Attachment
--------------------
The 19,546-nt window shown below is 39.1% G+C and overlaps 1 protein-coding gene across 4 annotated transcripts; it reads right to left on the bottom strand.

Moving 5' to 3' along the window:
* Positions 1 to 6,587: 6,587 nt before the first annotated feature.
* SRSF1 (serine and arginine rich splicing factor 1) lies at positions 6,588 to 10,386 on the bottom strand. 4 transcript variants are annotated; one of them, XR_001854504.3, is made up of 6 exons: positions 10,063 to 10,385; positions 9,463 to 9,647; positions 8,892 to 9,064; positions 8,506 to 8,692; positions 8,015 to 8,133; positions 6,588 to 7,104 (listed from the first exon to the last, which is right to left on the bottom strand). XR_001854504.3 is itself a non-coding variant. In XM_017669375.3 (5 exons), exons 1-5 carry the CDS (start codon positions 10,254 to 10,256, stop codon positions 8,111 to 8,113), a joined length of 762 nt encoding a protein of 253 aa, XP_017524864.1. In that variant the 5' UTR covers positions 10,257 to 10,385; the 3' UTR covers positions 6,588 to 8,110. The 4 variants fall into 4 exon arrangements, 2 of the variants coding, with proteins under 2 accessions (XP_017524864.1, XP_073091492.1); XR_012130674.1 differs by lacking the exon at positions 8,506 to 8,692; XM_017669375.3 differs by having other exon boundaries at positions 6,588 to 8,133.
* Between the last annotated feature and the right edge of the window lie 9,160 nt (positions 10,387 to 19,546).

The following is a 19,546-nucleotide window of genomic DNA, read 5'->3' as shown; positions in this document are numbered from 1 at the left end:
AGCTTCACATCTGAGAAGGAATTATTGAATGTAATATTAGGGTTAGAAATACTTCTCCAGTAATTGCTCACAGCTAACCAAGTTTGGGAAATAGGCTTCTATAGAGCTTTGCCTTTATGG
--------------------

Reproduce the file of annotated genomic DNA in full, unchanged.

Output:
The 19,546-nt window shown below is 39.1% G+C and overlaps 1 protein-coding gene across 4 annotated transcripts; it reads right to left on the bottom strand.

Moving 5' to 3' along the window:
* Positions 1 to 6,587: 6,587 nt before the first annotated feature.
* SRSF1 (serine and arginine rich splicing factor 1) lies at positions 6,588 to 10,386 on the bottom strand. 4 transcript variants are annotated; one of them, XR_001854504.3, is made up of 6 exons: positions 10,063 to 10,385; positions 9,463 to 9,647; positions 8,892 to 9,064; positions 8,506 to 8,692; positions 8,015 to 8,133; positions 6,588 to 7,104 (listed from the first exon to the last, which is right to left on the bottom strand). XR_001854504.3 is itself a non-coding variant. In XM_017669375.3 (5 exons), exons 1-5 carry the CDS (start codon positions 10,254 to 10,256, stop codon positions 8,111 to 8,113), a joined length of 762 nt encoding a protein of 253 aa, XP_017524864.1. In that variant the 5' UTR covers positions 10,257 to 10,385; the 3' UTR covers positions 6,588 to 8,110. The 4 variants fall into 4 exon arrangements, 2 of the variants coding, with proteins under 2 accessions (XP_017524864.1, XP_073091492.1); XR_012130674.1 differs by lacking the exon at positions 8,506 to 8,692; XM_017669375.3 differs by having other exon boundaries at positions 6,588 to 8,133.
* Between the last annotated feature and the right edge of the window lie 9,160 nt (positions 10,387 to 19,546).

The following is a 19,546-nucleotide window of genomic DNA, read 5'->3' as shown; positions in this document are numbered from 1 at the left end:
AGCTTCACATCTGAGAAGGAATTATTGAATGTAATATTAGGGTTAGAAATACTTCTCCAGTAATTGCTCACAGCTAACCAAGTTTGGGAAATAGGCTTCTATAGAGCTTTGCCTTTATGG